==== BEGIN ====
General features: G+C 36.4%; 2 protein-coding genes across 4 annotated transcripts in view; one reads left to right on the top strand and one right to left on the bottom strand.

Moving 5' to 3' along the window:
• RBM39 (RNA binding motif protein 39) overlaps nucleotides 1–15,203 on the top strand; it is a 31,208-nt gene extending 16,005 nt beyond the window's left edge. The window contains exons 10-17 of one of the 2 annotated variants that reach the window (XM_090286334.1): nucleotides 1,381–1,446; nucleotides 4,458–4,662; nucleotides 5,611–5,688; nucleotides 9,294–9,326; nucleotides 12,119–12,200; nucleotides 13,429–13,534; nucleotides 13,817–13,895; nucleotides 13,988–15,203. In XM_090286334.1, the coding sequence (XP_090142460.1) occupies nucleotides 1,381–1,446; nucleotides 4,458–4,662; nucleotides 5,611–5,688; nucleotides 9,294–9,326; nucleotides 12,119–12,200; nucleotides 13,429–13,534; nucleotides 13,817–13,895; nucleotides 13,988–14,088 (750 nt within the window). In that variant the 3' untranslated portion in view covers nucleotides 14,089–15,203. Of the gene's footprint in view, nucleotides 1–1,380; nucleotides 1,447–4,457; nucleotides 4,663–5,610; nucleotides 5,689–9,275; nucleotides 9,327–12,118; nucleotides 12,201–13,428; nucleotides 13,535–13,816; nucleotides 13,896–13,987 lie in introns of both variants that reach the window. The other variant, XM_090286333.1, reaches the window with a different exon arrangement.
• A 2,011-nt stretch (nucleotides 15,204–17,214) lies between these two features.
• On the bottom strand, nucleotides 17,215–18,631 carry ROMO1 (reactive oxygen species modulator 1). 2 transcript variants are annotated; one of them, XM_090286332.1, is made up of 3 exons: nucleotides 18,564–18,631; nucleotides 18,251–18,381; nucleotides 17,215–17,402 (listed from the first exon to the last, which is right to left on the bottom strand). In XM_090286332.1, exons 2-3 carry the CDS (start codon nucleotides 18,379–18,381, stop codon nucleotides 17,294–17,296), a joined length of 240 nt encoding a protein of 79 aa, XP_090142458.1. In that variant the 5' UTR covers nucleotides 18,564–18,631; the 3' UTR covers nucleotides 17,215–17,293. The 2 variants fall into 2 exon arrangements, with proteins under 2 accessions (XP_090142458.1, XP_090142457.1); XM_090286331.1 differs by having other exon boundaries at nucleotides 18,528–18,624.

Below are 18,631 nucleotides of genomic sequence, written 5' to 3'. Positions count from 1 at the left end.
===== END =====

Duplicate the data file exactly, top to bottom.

General features: G+C 36.4%; 2 protein-coding genes across 4 annotated transcripts in view; one reads left to right on the top strand and one right to left on the bottom strand.

Moving 5' to 3' along the window:
• RBM39 (RNA binding motif protein 39) overlaps nucleotides 1–15,203 on the top strand; it is a 31,208-nt gene extending 16,005 nt beyond the window's left edge. The window contains exons 10-17 of one of the 2 annotated variants that reach the window (XM_090286334.1): nucleotides 1,381–1,446; nucleotides 4,458–4,662; nucleotides 5,611–5,688; nucleotides 9,294–9,326; nucleotides 12,119–12,200; nucleotides 13,429–13,534; nucleotides 13,817–13,895; nucleotides 13,988–15,203. In XM_090286334.1, the coding sequence (XP_090142460.1) occupies nucleotides 1,381–1,446; nucleotides 4,458–4,662; nucleotides 5,611–5,688; nucleotides 9,294–9,326; nucleotides 12,119–12,200; nucleotides 13,429–13,534; nucleotides 13,817–13,895; nucleotides 13,988–14,088 (750 nt within the window). In that variant the 3' untranslated portion in view covers nucleotides 14,089–15,203. Of the gene's footprint in view, nucleotides 1–1,380; nucleotides 1,447–4,457; nucleotides 4,663–5,610; nucleotides 5,689–9,275; nucleotides 9,327–12,118; nucleotides 12,201–13,428; nucleotides 13,535–13,816; nucleotides 13,896–13,987 lie in introns of both variants that reach the window. The other variant, XM_090286333.1, reaches the window with a different exon arrangement.
• A 2,011-nt stretch (nucleotides 15,204–17,214) lies between these two features.
• On the bottom strand, nucleotides 17,215–18,631 carry ROMO1 (reactive oxygen species modulator 1). 2 transcript variants are annotated; one of them, XM_090286332.1, is made up of 3 exons: nucleotides 18,564–18,631; nucleotides 18,251–18,381; nucleotides 17,215–17,402 (listed from the first exon to the last, which is right to left on the bottom strand). In XM_090286332.1, exons 2-3 carry the CDS (start codon nucleotides 18,379–18,381, stop codon nucleotides 17,294–17,296), a joined length of 240 nt encoding a protein of 79 aa, XP_090142458.1. In that variant the 5' UTR covers nucleotides 18,564–18,631; the 3' UTR covers nucleotides 17,215–17,293. The 2 variants fall into 2 exon arrangements, with proteins under 2 accessions (XP_090142458.1, XP_090142457.1); XM_090286331.1 differs by having other exon boundaries at nucleotides 18,528–18,624.

Below are 18,631 nucleotides of genomic sequence, written 5' to 3'. Positions count from 1 at the left end.